$^1$ This includes maximising the evidence (marginal likelihood) in a Bayesian setting. For an example of this, see the results for Gaussian Process classifiers in my paper, where optimising the marginal likelihood makes the model worse if you have too many hyper-parameters (note selection according to marginal likelihood will tend to favour models with lots of hyper-parameters as a result of this form of over-fitting).

G. C. Cawley and N. L. C. Talbot, Over-fitting in model selection and subsequent selection bias in performance evaluation, Journal of Machine Learning Research, 2010. Research, vol. 11, pp. 2079-2107, July 2010. (pdf)

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    $\begingroup$ +1, thank you so much, I'll read your paper and see if I have any further questions, ;-) $\endgroup$
    – avocado
    Commented Jan 22, 2014 at 1:10
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    $\begingroup$ Just to note here that optimization can usually be thought of as approximately integrating - the Laplace method is an example of this. Optimising usually fails when it isn't a good approximation to integrating - hence why REML is usually better than ML. $\endgroup$ Commented Jan 22, 2014 at 12:35
  • $\begingroup$ @probabilityislogic, I am not sure I understand, ML is a bit like MAP, there is no integration performed. Using the Laplace approximation (in the way I have seen it used) is optimising in the sense that you optimise an approximation to the function your want to integrate and integrate that instead, but there is still integration going on. $\endgroup$ Commented Jan 22, 2014 at 16:35
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    $\begingroup$ @dikran marsupial - Perhaps a better way to explain it is that integration is often well approximated by estimating a parameter by ML, and constraining that parameter to be equal its MLE. The Laplace approximation provides a "correction factor" to this intuition - in the same way that REML does. $\endgroup$ Commented Jan 22, 2014 at 22:17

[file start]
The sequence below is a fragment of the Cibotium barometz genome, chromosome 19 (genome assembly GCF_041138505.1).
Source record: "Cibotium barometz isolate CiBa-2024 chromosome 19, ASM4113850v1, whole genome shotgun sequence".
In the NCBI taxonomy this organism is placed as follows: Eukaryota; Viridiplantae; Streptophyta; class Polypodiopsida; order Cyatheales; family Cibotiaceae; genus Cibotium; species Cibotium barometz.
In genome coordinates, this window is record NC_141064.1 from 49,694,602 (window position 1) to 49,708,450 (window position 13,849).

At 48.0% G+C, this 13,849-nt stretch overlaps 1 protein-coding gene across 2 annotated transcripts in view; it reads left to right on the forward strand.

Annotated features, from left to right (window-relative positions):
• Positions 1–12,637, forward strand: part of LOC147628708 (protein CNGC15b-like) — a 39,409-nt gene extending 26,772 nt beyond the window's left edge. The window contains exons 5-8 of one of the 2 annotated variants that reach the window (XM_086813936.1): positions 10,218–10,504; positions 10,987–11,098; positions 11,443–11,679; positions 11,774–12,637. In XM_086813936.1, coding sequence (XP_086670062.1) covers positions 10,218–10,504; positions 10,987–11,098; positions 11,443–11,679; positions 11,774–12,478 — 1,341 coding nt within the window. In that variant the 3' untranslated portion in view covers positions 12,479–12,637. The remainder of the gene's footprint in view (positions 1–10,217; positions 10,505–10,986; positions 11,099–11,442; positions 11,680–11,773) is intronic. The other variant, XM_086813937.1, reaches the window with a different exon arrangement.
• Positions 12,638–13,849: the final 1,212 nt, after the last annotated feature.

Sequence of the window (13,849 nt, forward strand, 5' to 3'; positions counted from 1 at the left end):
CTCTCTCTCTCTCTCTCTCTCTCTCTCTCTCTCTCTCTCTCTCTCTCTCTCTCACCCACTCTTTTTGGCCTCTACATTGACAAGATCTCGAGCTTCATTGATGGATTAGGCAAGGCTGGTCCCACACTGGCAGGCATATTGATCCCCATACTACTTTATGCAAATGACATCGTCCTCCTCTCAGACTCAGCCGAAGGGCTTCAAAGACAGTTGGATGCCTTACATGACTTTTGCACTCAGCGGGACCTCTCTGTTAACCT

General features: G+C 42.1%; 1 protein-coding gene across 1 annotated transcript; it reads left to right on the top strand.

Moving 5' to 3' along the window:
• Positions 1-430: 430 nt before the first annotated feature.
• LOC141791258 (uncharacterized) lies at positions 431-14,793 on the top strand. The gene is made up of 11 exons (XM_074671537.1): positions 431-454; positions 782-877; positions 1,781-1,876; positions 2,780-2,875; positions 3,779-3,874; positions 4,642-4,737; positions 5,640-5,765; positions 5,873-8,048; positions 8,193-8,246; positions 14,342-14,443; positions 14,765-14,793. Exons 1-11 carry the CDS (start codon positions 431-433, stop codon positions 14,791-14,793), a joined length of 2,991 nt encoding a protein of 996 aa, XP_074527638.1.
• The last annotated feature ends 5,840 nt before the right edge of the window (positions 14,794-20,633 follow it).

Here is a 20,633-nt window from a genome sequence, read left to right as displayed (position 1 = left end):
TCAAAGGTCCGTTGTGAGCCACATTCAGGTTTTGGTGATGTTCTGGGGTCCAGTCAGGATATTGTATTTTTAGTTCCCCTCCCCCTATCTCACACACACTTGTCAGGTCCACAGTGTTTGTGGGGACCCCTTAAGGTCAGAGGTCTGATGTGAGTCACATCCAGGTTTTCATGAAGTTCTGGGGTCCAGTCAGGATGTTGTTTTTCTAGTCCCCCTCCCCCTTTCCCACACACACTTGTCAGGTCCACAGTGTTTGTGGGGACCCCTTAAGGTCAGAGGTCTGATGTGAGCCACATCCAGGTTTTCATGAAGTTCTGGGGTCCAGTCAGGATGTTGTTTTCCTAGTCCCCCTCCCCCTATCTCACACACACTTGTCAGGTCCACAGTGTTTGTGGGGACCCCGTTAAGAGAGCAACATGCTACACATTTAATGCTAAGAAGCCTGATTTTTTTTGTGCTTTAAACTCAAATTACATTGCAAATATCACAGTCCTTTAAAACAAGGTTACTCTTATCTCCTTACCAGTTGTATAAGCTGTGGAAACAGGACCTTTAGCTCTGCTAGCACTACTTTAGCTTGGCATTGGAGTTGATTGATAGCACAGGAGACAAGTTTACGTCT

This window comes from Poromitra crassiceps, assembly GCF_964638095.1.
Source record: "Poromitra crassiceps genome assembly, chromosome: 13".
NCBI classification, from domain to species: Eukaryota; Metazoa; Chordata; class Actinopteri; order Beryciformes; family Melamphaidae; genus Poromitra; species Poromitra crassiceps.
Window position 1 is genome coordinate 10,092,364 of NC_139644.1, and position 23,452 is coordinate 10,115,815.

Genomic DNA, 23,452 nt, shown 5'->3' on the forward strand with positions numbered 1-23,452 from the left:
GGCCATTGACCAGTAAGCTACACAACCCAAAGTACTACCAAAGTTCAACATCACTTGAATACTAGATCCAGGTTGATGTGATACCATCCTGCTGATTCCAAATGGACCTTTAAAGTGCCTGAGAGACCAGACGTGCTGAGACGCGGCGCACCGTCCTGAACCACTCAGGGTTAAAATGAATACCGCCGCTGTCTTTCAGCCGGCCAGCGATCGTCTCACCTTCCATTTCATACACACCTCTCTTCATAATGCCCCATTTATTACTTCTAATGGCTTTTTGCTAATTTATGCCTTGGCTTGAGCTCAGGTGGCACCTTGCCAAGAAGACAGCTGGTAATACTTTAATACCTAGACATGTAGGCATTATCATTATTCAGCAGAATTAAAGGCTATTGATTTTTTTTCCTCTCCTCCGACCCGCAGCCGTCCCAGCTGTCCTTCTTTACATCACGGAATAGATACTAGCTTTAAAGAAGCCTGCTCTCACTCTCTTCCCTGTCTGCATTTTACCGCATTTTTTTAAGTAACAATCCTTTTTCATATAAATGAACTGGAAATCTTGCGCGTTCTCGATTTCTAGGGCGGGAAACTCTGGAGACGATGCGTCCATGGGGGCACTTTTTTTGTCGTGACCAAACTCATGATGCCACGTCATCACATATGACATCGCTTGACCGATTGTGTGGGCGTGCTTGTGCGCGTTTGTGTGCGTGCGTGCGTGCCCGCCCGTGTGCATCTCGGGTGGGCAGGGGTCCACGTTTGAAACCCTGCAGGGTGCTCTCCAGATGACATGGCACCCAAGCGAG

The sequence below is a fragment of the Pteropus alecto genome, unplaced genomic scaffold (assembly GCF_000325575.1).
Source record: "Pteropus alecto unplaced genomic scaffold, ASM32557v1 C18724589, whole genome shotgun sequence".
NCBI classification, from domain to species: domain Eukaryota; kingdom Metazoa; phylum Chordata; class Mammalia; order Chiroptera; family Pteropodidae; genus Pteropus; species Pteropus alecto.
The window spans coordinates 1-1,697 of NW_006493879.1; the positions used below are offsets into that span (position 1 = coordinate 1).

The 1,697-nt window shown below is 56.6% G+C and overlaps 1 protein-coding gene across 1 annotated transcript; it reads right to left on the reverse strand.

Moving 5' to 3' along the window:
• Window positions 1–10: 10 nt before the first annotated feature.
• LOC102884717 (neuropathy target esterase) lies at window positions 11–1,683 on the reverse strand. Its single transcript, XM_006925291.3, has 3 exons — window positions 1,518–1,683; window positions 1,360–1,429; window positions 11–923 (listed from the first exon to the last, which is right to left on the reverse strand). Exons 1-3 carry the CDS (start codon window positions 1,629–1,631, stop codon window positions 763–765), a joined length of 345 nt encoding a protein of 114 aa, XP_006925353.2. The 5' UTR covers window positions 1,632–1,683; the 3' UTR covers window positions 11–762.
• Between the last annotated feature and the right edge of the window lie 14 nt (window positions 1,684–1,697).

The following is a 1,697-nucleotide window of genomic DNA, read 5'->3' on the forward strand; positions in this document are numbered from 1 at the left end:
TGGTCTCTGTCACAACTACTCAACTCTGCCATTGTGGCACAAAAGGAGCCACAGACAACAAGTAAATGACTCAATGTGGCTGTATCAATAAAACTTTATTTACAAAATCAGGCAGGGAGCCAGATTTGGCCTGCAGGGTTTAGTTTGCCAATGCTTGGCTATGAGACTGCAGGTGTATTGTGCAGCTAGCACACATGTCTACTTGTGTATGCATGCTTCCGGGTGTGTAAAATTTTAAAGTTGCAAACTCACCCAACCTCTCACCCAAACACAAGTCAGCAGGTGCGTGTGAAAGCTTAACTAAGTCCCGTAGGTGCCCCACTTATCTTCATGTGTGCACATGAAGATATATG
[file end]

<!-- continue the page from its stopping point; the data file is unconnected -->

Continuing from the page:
• $\begingroup$ @probabilityislogic thanks for the reply, I'll give it some thought! $\endgroup$ Commented Jan 23, 2014 at 9:16

As a general response, if you're using "least squares" type regression models there really isn't much difference between bayes and ML, unless you use an informative prior for the regression parameters. In response to specifics:

1)$ H_9 $ won't necessarily overfit the data - only when you have close to 9 observations. If you had 100 observations, most of the supposedly "overfitted" coefficients will be close to zero. Also $ H_1 $ would almost always result in "underfitting" - as there would be clear curvature missed

2) This is, not true for "linear" like polynomial expansions ("linear" meaning linear with respect to parameters, not $ x $). ML estimates for least squares are identical to posterior means under non informative priors or large sample sizes. In fact you can show that ML estimates can be thought of as "asymptotic" posterior means under a variety of models.